I spent the last two years attending the Fashion Institute of Technology in New York City. My first semester in, I agreed to start an internship. Every part of me was thrilled to be in the fashion industry in school, at work, and even at home with homework. I didn't care if I had no free time or spare money (since I wasn't getting paid) because I knew that eventually it would pay off... and it did. After my first semester that internship offered me a job. Six months later, they offered me a promotion. Eight months after that, I was offered yet another promotion and a raise. I went to six classes a week, worked 30 hours, did tons of homework, and sometimes, very rarely, spent time with friends. In just two years I found myself with an Associates degree in fashion, a dream job as a head assistant designer, and my own apartment, which I was managing to pay with the money from work. But there was still something missing. I had to take this spring semester off, since I had finished my degree and I wondered what I should do with all my free time. I knew exactly what I wanted: to travel, so I planned to make it happen.
I split my year into three parts. First, I would spend 6 months saving every last penny I could and working as much overtime as I could manage. Then I would go traveling and, finally, I would go back to school. I stayed late in the office when I could, went early if they needed me. I didn't spend any money on school supplies, bars, or even restaurants at a certain point. Instead I just had friends come over with food and drinks and we would cook at home and eat on the roof. I started buying any clothes I needed exclusively from cheap thrift stores and I made all my coffee at home in the morning (major money saver!). At the end of every week I transferred anything I could, from about $20-$200, from my regular banking account, into a separate account I made exclusively for travel. My rules were I had to put money in every single week and I could never take any out. I knew I wanted to spend 2 months total traveling so I bought my flights 4 months in advanced on studentuniverse.com for major savings. I bought a train pass to hop on and off any train I wanted once in Europe. I bought it all on credit and paid it with my regular bank account. I did this so I could rack up points on my credit card which I then used to buy a new backpack (basically for free) for my excursion. I quit my job, paid my last months rent and left for Europe with $2500 in my travel account.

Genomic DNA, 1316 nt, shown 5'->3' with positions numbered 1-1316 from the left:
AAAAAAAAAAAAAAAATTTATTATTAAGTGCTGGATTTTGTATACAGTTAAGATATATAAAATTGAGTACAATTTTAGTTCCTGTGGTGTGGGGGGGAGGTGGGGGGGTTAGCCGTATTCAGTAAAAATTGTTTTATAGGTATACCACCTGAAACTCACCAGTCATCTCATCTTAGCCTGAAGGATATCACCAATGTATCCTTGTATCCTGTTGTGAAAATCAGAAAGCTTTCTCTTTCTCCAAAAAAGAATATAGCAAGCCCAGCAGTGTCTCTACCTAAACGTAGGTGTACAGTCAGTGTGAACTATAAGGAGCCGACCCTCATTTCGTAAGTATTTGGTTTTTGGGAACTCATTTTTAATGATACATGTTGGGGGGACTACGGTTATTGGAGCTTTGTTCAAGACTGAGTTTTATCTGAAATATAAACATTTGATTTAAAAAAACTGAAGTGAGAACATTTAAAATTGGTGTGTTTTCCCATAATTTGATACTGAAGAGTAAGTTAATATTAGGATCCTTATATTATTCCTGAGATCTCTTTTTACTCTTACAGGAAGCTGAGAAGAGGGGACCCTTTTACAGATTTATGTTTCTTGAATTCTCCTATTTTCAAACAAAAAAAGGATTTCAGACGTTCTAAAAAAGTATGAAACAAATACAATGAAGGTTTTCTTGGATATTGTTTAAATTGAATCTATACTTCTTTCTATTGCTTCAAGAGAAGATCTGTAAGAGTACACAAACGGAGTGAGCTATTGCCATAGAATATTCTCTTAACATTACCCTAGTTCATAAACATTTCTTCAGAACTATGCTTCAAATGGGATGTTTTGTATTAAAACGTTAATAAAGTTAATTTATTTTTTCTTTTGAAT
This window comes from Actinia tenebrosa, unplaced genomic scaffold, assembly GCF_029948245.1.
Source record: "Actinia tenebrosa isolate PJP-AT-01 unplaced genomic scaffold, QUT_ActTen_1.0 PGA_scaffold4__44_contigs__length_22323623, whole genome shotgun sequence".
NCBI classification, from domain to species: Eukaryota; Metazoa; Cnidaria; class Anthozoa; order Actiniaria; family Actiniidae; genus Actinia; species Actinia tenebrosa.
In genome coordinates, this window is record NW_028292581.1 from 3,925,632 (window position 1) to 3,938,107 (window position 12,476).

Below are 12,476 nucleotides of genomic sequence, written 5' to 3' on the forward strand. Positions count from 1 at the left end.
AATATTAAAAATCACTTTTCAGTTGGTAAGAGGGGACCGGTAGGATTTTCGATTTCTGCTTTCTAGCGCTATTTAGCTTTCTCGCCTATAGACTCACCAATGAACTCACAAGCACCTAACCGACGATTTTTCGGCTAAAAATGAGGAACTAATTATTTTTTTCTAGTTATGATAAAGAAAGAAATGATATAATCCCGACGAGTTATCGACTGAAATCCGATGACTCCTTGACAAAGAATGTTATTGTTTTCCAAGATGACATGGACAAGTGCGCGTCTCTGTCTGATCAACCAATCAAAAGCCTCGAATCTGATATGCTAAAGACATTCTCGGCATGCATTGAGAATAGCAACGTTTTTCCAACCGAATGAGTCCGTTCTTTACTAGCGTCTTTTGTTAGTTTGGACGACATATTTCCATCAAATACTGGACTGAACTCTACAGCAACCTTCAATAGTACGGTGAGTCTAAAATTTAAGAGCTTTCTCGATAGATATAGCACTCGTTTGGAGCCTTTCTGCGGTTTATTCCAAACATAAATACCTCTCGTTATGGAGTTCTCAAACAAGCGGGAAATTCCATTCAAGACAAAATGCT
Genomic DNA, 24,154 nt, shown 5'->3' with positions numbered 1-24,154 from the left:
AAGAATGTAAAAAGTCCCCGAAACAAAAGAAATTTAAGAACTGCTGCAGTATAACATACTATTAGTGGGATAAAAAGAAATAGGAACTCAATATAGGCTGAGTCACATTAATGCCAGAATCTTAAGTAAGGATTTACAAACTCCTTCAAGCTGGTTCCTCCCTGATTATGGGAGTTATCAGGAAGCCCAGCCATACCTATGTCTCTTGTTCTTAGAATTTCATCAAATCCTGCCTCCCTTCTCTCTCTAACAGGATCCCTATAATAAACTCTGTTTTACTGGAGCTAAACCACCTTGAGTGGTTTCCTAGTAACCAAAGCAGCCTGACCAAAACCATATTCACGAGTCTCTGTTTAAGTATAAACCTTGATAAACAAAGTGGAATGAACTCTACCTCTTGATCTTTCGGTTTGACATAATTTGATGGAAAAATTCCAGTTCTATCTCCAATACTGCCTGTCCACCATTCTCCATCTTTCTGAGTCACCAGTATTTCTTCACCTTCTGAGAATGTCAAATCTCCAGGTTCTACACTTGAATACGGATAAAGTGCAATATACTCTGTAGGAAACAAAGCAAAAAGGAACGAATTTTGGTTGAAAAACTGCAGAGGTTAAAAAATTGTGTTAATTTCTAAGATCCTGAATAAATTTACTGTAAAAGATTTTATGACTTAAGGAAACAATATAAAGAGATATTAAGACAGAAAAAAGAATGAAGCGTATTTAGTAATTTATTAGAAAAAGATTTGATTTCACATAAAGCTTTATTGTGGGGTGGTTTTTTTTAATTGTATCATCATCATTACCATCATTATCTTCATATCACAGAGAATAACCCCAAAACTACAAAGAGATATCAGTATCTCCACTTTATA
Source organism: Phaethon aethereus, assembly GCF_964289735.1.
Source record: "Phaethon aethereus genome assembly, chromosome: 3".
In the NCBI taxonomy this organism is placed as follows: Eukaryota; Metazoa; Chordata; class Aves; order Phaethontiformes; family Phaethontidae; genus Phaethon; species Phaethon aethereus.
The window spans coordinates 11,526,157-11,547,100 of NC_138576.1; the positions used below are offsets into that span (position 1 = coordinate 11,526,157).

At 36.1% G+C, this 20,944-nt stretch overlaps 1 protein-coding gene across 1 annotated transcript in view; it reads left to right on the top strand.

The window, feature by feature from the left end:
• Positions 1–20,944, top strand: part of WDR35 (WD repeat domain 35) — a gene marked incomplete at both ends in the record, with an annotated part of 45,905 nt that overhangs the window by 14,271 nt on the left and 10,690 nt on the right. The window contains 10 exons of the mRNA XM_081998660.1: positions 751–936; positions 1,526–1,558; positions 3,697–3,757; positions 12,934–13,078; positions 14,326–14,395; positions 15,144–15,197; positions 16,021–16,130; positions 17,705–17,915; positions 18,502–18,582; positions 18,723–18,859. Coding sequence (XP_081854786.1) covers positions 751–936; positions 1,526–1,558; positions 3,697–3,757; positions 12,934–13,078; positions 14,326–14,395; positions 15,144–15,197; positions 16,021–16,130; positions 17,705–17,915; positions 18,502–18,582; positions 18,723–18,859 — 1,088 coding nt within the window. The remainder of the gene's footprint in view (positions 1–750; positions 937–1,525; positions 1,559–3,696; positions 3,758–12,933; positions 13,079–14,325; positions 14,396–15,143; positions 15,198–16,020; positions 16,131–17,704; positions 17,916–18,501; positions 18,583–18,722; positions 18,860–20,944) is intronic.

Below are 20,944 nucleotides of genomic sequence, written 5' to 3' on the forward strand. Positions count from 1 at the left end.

Needless to say, I spent an extraordinary two months backpacking alone. I slept in the cheapest hostels, found any student discount I could, ate mostly from supermarkets instead of restaurants, and, my favorite, I carried jars of peanut butter and jelly for cheap sandwiches whenever I bought fresh bread. I trained myself to stick to a $30 a day budget (room included). I had to learn how to literally live off the money in my pocket in case someone didn't take card and there was no ATM around. This was hard being a New Yorker and all but saved me a lot of silly purchases. I didn't mind missing out on some clubs and pub crawls, not spending $20+ on museums, and sleeping in a train station or two or three. It took a lot of restraint not to get caught up with everything I saw and could do because I knew every Euro I could save in a day could lead to an even better opportunity tomorrow. For instance, I didn't go to any museums in Amsterdam, but by the third day I had enough saved that I splurged and paid for a $20 boat ride (meal included) out of the city and into rural Netherlands. I did the same thing in Italy when I relaxed by the beach a few days and eventually "saved" enough to take a boat ride out onto the island of Capri where I got chocolates and a gift for my mom.
Saving everything I could to go to Europe and then having to keep a tight budget every single day to make it to the next was a life changing experience. I always used to say money doesn't matter, who cares, it comes and it goes. It is true, money is like water, but if saved and used wisely it can also change your life. I visited 20+ cities in 8 different countries and none of it would have been possible if i hadn't learned to cut back a little each day to save for something bigger and better in the next. Europe gave me a new lens for the cost of things. Now it is so easy to see that I shouldn't spend money on new clothes or shoes or a meal out when I can just eat in. Even though I quit my job to travel, I have been working odd jobs here and there saving every little bit for my next adventure: a road trip across America. Five weird jobs later and I'm halfway to my goal of $2000. Dreams come true, you just have to focus all your energy and funds into making them a reality.